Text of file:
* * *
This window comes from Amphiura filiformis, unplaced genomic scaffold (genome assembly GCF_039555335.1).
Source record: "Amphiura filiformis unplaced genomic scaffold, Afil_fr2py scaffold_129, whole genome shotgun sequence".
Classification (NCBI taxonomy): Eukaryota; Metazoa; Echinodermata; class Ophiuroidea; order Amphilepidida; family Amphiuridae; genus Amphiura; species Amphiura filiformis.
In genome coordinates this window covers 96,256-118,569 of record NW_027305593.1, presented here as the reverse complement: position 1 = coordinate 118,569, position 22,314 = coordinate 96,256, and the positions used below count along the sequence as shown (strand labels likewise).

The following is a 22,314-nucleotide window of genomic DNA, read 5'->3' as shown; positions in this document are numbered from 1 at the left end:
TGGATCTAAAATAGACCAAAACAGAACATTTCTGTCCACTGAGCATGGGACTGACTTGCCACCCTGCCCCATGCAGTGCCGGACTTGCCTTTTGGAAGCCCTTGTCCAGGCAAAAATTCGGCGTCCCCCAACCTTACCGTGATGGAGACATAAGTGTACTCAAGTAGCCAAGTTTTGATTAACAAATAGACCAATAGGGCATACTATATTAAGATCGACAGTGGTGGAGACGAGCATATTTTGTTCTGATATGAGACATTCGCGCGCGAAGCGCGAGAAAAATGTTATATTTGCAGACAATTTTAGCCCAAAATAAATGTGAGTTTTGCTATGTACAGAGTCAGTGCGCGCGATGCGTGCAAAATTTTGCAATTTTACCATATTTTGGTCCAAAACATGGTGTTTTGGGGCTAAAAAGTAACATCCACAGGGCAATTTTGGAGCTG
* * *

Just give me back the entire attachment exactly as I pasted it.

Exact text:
This window comes from Amphiura filiformis, unplaced genomic scaffold (genome assembly GCF_039555335.1).
Source record: "Amphiura filiformis unplaced genomic scaffold, Afil_fr2py scaffold_129, whole genome shotgun sequence".
Classification (NCBI taxonomy): Eukaryota; Metazoa; Echinodermata; class Ophiuroidea; order Amphilepidida; family Amphiuridae; genus Amphiura; species Amphiura filiformis.
In genome coordinates this window covers 96,256-118,569 of record NW_027305593.1, presented here as the reverse complement: position 1 = coordinate 118,569, position 22,314 = coordinate 96,256, and the positions used below count along the sequence as shown (strand labels likewise).

The following is a 22,314-nucleotide window of genomic DNA, read 5'->3' as shown; positions in this document are numbered from 1 at the left end:
TGGATCTAAAATAGACCAAAACAGAACATTTCTGTCCACTGAGCATGGGACTGACTTGCCACCCTGCCCCATGCAGTGCCGGACTTGCCTTTTGGAAGCCCTTGTCCAGGCAAAAATTCGGCGTCCCCCAACCTTACCGTGATGGAGACATAAGTGTACTCAAGTAGCCAAGTTTTGATTAACAAATAGACCAATAGGGCATACTATATTAAGATCGACAGTGGTGGAGACGAGCATATTTTGTTCTGATATGAGACATTCGCGCGCGAAGCGCGAGAAAAATGTTATATTTGCAGACAATTTTAGCCCAAAATAAATGTGAGTTTTGCTATGTACAGAGTCAGTGCGCGCGATGCGTGCAAAATTTTGCAATTTTACCATATTTTGGTCCAAAACATGGTGTTTTGGGGCTAAAAAGTAACATCCACAGGGCAATTTTGGAGCTG